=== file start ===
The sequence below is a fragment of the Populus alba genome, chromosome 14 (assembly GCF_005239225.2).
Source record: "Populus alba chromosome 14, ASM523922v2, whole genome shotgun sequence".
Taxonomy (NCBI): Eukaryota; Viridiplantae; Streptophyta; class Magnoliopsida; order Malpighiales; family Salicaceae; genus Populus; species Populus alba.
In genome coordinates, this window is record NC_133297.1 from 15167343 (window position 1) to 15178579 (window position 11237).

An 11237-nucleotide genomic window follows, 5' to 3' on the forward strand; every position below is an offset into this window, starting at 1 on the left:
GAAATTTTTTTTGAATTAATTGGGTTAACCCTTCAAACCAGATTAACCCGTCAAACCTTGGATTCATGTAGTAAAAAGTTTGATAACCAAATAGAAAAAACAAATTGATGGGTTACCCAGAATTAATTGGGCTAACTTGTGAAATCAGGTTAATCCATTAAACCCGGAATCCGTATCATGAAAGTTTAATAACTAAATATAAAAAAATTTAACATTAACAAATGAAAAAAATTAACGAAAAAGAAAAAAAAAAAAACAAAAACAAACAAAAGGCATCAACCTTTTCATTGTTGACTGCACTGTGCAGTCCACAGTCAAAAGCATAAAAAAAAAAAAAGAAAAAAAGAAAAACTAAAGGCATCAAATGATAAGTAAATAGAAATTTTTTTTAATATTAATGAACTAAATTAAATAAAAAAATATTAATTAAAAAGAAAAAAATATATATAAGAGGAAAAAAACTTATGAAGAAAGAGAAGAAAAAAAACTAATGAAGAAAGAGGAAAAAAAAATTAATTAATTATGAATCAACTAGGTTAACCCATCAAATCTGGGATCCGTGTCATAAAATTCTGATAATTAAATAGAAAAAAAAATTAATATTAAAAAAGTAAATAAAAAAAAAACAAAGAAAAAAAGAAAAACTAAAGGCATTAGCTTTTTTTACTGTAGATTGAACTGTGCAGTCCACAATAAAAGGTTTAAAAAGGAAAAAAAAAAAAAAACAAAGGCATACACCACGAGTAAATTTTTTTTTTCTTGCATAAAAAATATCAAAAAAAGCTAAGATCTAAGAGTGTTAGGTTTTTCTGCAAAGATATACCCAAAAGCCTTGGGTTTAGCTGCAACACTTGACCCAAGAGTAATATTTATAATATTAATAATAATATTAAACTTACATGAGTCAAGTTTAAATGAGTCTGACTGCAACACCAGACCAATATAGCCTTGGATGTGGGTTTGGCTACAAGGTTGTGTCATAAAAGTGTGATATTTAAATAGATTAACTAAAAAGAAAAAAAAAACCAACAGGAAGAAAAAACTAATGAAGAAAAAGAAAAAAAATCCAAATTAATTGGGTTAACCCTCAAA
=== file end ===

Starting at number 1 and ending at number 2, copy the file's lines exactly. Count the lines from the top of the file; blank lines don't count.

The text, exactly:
The sequence below is a fragment of the Populus alba genome, chromosome 14 (assembly GCF_005239225.2).
Source record: "Populus alba chromosome 14, ASM523922v2, whole genome shotgun sequence".